An altimeter/interferometer would include several altimeters mounted on masts which would acquire measurements simultaneously, thus providing continuous, single- or multi-altimeter wide-area coverage.
The main limitations of standard nadir-pointing radar altimeters have been understood for a long time. They include the lack of coverage (intertrack distance of typically 150 km for the T/P / Jason tandem) and the spatial resolution (typically 2 km for T/P and Jason), expected to be a limiting factor for the determination of mesoscale phenomena in the deep ocean. In this context, various solutions using off-nadir radar interferometry have been proposed by have been proposed by Rodriguez et al. 2004, to provide a solution for oceanographic mission objectives. An initial approach is based on the Wide-Swath Ocean Altimeter (WSOA) which was intended to be implemented onboard Jason-2 in 2004 but has now been abandoned.
|fig 1. WSOA on a Jason satellite|
An altimeter/interferometer would work as follows: each interferometer would send out and receive back a wave from the others.
|fig 2. How the WSOA altimeter/interferometer works.|
There are three factors underlying measurement uncertainty:
- Measurement noise, which depends on the antenna baseline: the longer the baseline, the less noise there is. This noise is reduced by mosaicking. The nadir-pointing altimeter also makes it possible to register pixels.
- The error related to ionospheric, tropospheric and sea-state bias effects. Here again, the radiometer’s wide antenna lobe will enable tropospheric corrections to be extended reliably across a good proportion of the swath.
- ” The error induced by satellite roll and pitch, which has a direct impact on measurement geometry, by triangulation. This noise could be minimised by analysing and adjusting ascending and descending data at crossover points.
Final measurement accuracy could be as good as 3.2 cm rms per pixel in the mosaicked data (averaged to 15 km cells).
|fig 3. Example of WSOA measurements along a T/P-Jason-class orbit track. This mosaic offers a huge advantage in terms of describing the dynamic topography at high resolution, since it allows us to measure sea surface gradient (between pixels) and, therefore, geostrophic velocity. Simulations based on realistic model data yield an error of 4.7 cm/s rms (resp. 5.9) on the zonal velocity (resp. meridional velocity). Sampling simulations (based on a T/P-type orbit, since WSOA could be flown on the Jason satellite) show that the WSOA concept would require a constellation of four conventional nadir-pointing satellites in a repeating orbit. The instantaneous field of view would be wider than with a conventional altimeter, making it possible to cover coastal zones and to improve temporal resolution. The major drawback of such a system is that it involves intensive processing to improve accuracy.|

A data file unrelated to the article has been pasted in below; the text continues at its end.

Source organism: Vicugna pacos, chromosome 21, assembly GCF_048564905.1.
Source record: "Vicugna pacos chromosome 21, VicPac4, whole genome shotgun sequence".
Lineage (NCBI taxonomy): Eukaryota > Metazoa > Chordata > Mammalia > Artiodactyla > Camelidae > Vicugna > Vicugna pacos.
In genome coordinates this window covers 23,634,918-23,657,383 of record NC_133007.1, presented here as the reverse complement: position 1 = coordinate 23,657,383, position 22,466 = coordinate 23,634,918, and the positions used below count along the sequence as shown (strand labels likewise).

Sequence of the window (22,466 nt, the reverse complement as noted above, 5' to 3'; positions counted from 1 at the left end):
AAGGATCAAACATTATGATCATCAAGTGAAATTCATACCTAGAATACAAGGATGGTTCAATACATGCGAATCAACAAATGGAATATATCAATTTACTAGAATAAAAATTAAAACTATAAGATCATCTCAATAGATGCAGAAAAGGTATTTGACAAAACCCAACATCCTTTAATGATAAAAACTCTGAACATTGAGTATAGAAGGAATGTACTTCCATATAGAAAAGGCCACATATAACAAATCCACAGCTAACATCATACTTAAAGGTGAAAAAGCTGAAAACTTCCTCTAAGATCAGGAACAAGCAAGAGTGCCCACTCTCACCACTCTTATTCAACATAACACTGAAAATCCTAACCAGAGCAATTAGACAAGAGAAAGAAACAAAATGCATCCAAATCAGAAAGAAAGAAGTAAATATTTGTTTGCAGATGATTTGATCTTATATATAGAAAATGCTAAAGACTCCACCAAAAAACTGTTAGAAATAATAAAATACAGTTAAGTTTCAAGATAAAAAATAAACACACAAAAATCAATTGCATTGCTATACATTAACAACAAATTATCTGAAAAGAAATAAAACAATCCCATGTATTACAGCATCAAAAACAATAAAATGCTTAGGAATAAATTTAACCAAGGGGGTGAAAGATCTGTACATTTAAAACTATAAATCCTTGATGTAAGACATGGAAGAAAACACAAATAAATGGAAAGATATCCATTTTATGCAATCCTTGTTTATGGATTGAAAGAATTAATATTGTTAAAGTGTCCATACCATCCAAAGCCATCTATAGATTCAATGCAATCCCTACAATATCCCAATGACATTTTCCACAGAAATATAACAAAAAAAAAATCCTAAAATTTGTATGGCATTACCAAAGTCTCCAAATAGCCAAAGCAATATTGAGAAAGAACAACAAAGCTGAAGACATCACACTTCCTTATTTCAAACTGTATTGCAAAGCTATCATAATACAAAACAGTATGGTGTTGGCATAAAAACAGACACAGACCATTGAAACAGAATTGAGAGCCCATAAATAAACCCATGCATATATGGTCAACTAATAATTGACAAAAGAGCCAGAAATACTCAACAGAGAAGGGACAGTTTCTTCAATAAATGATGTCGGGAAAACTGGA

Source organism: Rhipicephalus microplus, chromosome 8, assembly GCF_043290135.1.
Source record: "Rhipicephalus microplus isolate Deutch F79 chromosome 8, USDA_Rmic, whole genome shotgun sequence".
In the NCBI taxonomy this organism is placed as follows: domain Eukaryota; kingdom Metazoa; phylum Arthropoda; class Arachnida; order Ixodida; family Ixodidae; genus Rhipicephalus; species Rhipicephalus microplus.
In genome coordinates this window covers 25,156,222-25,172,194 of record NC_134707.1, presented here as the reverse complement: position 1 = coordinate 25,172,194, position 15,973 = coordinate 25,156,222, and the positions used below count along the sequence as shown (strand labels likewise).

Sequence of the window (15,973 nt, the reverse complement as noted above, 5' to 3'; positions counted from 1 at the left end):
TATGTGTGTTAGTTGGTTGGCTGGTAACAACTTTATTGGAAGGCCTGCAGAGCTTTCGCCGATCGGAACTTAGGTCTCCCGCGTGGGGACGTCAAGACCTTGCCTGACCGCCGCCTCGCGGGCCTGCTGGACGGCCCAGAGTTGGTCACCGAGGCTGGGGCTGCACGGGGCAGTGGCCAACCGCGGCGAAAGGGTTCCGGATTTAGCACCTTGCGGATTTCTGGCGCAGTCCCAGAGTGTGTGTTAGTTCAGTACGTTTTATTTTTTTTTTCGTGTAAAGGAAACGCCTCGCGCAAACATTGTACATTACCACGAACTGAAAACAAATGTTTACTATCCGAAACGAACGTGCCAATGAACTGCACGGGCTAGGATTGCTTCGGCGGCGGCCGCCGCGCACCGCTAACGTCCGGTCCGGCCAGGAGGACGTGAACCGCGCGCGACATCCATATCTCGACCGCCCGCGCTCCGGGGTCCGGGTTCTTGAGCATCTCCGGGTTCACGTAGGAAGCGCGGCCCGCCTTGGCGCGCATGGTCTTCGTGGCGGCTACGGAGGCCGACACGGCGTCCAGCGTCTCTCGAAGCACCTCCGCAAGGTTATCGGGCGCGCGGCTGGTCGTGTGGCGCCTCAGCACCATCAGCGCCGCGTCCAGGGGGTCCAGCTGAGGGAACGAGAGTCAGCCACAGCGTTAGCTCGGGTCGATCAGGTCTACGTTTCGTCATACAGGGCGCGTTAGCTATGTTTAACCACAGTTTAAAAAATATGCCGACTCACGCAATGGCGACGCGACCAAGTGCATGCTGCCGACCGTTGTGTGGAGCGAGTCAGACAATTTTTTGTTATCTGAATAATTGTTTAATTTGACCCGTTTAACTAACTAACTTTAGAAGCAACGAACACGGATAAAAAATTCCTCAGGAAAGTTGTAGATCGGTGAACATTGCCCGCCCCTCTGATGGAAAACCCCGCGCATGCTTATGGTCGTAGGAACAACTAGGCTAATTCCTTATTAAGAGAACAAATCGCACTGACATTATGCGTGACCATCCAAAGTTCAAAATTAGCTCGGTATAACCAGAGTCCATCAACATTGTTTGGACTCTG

The WSOA option for ocean monitoring was dropped from the Jason-2/OSTM spacecraft in the spring of 2005 because of concerns about programmatic risk to the core Jason-2/OSTM mission and due to cost overruns. It evolved in the SWOT KaRIn instrument to provide high-resolution measurements of SSH (Sea Surface Height) on approximately a 10 km grid across a 200 km swath centered on the satellite ground track.
|fig 4. SWOT integrated measurement approach (NASA, CNES).|
SWOT utilizes an integrated measurement approach, which includes the KaRIn system to observe in two off-nadir swaths, each of 50 km. KaRIn produces ocean and surface water heights and -co-registered weather imagery and elevations of 50 m and 1 km resolutions for hydrology and ocean communities, respectively. KaRIn includes an experimental nadir channel, either as a NNI (Near-Nadir Interferometer), or as a KNA (Ka-band Nadir Altimeter). The NNI is baselined. Both provide complimentary measurements to KaRIn and to support calibration and validation. The CNES-supplied Jason-heritage nadir altimeter specifically addresses SSH for long spatial wavelengths. The Jason-heritage microwave radiometer corrects the nadir altimeter range measurements for the wet tropospheric delay and the GPS and DORIS receivers, with the LRA (Laser Retroreflector Assembly), provide precision orbit determination.
- Enjolras, V., P. Vincent, J.-C. Souyris, E. Rodriguez, L. Phalippou and A. Cazenave, Performances Study of Interferometric Radar Altimeters: from the Instrument to the Global Mission Definition, Sensors, 6, 164-192, 2006.
- Ernesto Rodríguez, “Surface Water and Ocean Topography Mission (SWOT), Science Requirements Document,” NASA/JPL, March 19, 2009, URL: http://swot.jpl.nasa.gov/files/SWOT_science_reqs_final.pdf